STONINGTON — The Stonington Board of Education on Wednesday night asked Superintendent Van Riley to create a plan that would bring all grades back to in-person learning as soon as possible.
The plan comes in response to demands from parents that the schools reopen, despite teachers and paraeducators asking to remain in a hybrid model.
The key concern with returning in-person was the lack of space, which doesn’t allow students to maintain the six feet distance that the CDC recommends.
Yet according to a district-wide survey, about 60 percent of parents are asking for the district to return to in-person learning 4-5 days per week – even without the ability to socially distance.
The other 40 percent of parents elected to remain in the hybrid model.
The district will eliminate the hybrid model for kindergarteners and first graders beginning on March 15. Parents will choose between sending their students to school in-person four days a week, or keeping them in remote learning. Sixth graders and ninth graders will also be able to return on March 15, although options for hybrid and remote learning will remain.
All students will continue to learn remotely on Wednesdays so the schools can disinfect and clean and the teachers have extra time for planning.
All the board members agreed upon the necessity of returning to in-person schooling.
Board member Heidi Simmons said she believed the elementary schools could start back in-person very quickly, given that the HVAC systems in those buildings were almost new.
“In-person instruction is not just preferred in elementary school, it is essential,” she said.
Board member Gordon Lord said that Stonington needed to look to its neighboring districts as an example.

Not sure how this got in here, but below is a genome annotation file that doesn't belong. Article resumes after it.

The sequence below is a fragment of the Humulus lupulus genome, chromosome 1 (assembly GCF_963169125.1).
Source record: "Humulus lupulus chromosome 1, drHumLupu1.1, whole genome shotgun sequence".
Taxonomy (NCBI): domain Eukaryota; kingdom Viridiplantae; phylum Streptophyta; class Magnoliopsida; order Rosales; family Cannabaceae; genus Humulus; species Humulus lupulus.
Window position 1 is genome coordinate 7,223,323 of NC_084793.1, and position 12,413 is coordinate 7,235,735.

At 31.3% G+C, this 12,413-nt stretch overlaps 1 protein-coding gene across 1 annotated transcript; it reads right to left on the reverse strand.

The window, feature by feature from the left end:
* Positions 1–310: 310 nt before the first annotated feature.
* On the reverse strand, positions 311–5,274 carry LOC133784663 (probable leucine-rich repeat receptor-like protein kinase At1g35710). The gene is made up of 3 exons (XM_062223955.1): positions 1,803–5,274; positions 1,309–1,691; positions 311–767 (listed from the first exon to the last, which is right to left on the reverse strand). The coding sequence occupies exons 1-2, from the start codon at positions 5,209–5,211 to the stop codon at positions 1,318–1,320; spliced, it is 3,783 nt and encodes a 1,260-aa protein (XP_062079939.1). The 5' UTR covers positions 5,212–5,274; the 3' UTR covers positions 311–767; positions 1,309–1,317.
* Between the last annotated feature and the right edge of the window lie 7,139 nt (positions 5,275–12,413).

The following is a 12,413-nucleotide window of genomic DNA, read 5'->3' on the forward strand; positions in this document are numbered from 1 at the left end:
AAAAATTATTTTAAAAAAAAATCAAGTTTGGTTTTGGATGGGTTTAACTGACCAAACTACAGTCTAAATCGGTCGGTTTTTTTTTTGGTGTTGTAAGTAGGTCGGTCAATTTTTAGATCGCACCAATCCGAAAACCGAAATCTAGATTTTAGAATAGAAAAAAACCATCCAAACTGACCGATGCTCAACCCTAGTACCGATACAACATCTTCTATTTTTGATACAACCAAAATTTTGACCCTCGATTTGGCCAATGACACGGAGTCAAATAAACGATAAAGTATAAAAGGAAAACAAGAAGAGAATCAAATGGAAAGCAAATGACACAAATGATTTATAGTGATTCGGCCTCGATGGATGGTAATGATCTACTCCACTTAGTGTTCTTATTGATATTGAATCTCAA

“If we look at our neighboring towns, they are all working on phase-in plans, and I think we need to do the same,” he said.
Lord added, however, that it would be important to give teachers some time to get vaccinated so they would feel comfortable.
Allison VanEtten, director of special services, said that of 371 of the employees that responded to a survey they offered, 325 said they planned to get the vaccine. VanEtten said that many of their staff made appointments to get their first vaccination at the clinic that Ledge Light Health District will be running at Foxwoods on Sunday. She estimated that 20 percent of the staff still needed to sign up for appointments.
Teachers and paraeducators have pushed back against the idea of returning in-person. Paraeducator Rachel O’Dell read a letter to the board asking that the district not open the building to full capacity.
“We’ve made it this far, let’s just hold on and get to the point where it’s safe,” she said.
In a survey of teachers circulated before the governor announced prioritizing educators for the vaccine, between 84 and 87 percent of teachers at the Stonington schools said they would prefer to continue with hybrid learning. If the hybrid model was removed as an option, between 50 and 65 percent of the teachers said they would prefer remote learning over in-person.
Riley said that he would prepare a plan determining how much distancing the school could accommodate between students, how the classrooms would be set up, and what other mitigating factors, such as plexiglass shields and upgrading the ventilation, would need to be put in place.
The plan will be presented to the Board at a meeting on March 11.
Board Chairman Frank Todisco also asked for the forming of an advisory council made up of community members to determine how to address the potential learning loss that has taken place over the course of the year and any future concerns related to COVID.
“I think the work has just begun,” he said.